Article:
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With iOS tablet devices taking alarger share of the education market each year it has become increasingly important to find solutions for projecting your tablet onto a projector screen, especially in a 1-tablet classroom. There is always the tether option, where you connect your device to the projector using a “dongle” or cable of some sort. This technique works in a pinch, but you loose the ability to be truly mobile. For the purposes of this blog post we will look at a couple
viable options for iOS devices.
The iPad currently is the tablet of choice in education circles and for good reason. The overall design and functionality of the iPad along with the abundance of education apps make it a great option for teachers and students alike. Sharing teacher resources and student work on the iPad is an important part of fostering a collaborative learning environment. Enter stage left Apple TV. When I first saw the Apple TV I knew it could, if used properly, be a game changer in education. And at $99 retail it is somewhat affordable. Apple TV uses AirPlay, a wireless technology that allows devices to share data over the same wireless network.
So what happens if you don’t have the dollars in your budget to outfit every classroom with an Apple TV? The other day we had the opportunity to test another viable option called AirServer thanks to Jeff Armstrong, Sheppard School IT guy. AirServer is an AirPlay receiver that supports full HD 1080P video and is available for either your Mac or PC. Yep, you can run this on either platform. AirServer is a program you install onto your desktop or laptop (whichever is connected to the projector)and when connected to the same network, you connect via AirPlay, the same way you connect to Apple TV. Once connected to AirServer you will be able to project your iPad/iPhone/iPod screen onto your computer screen and from there you are able to project onto a larger projector screen. The best part about this app is the cost. You can download and try for it free for seven days or buy a student license (authentic education email address required) for $11.99 that allows you to add it to 3 computers. If you need more you can try out the 15-license education pack. Cost is $3.99 per license making the total cost of 15 licenses around $60, $40 less than one Apple TV.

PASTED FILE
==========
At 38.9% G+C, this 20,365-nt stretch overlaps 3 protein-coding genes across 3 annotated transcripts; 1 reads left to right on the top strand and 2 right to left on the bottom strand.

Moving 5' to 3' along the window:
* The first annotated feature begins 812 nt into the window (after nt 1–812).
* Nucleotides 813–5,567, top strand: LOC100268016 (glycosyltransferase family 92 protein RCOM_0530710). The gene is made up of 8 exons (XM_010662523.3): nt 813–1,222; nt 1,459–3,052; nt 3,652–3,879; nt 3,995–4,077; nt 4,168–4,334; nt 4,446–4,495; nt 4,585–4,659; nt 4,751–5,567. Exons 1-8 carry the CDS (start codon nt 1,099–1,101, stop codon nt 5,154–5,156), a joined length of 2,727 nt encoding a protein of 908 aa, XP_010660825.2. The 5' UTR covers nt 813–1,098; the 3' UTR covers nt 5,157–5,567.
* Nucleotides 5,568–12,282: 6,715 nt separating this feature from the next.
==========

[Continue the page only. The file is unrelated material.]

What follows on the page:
AirServer works similar to the Apple TV with one major difference, you can have multiple devices connected and displayed on your computer at one time. While this is not often a need, it may come in handy if you have several different resources to share or if you need to compare two different documents, possibly even two different samples of student work. As is the case with all wireless systems, the better your network the better the results. If you are looking for an AirPlay solution, this might be just what you need. Give it a try for seven days for free.
In the recent aftermath of the hurricane that ripped through the north eastern states and the fires that plagued the western part of the United States this past summer, I was reminded of the wealth of remotely sensed imagery (satellite and aerial photography) that exists and is easily accessible via the web. Shortly after Hurricane Sandy wreaked havoc on the Atlantic coast there were images posted showing before and after shots of a coastal region. The extent of the damage was clear, with houses destroyed, roads and bridges washed out, and tons of debris left on lawns and in streets (see images here).
Remotely sensed Imagery (see background information here) is available on the web from many different sources and while real-time imagery is not available there are some sites where you can find imagery that is about 2.5 hours old. Below are several sites and links to some of the more common online resources.
My favorite site is the NASA MODIS Rapid Response system that provides near real-time imagery from several different satellites. There are several features within the system that make it easier to find data. Hazards and disasters is a subset featuring a variety of natural and man-made disasters. And if you are looking for near real-time imagery, click on the MODIS Near Real-Time (Orbit Swath) Images. This will give you access to images captured by the Terra and Aqua Satellites.
NASA Earth Observatory is another great resource that provides high-resolution imagery. It also breaks imagery into different categories to make it easier to find the information you are looking for. There are global maps that track all types of changes happening on the earth’s surface, as well as the atmosphere. The featured category highlights some of the better-known imagery sets. The most amazing earth feature I’ve seen captured in imagery is the Shrinking Aral Sea. Click on the year buttons to see the changes.
There are many other sites that can be found through a simple search on Google. NOAA has a great site when looking for atmospheric imagery. The Landsat satellites have offered the longest continuous record of the Earth’s surface and provide a longitudinal look at the Earth from space. For those of you looking for a different spin on imagery the USGS site, Earth as Art has captured some of the more visual appealing images from space. And for a little different look at the Earth, NASA hosts a site called Astronaut Photography of Earth. This site features images captured by the astronauts that have participated in the many different missions to space.
Add a comment below if you have a favorite site for imagery?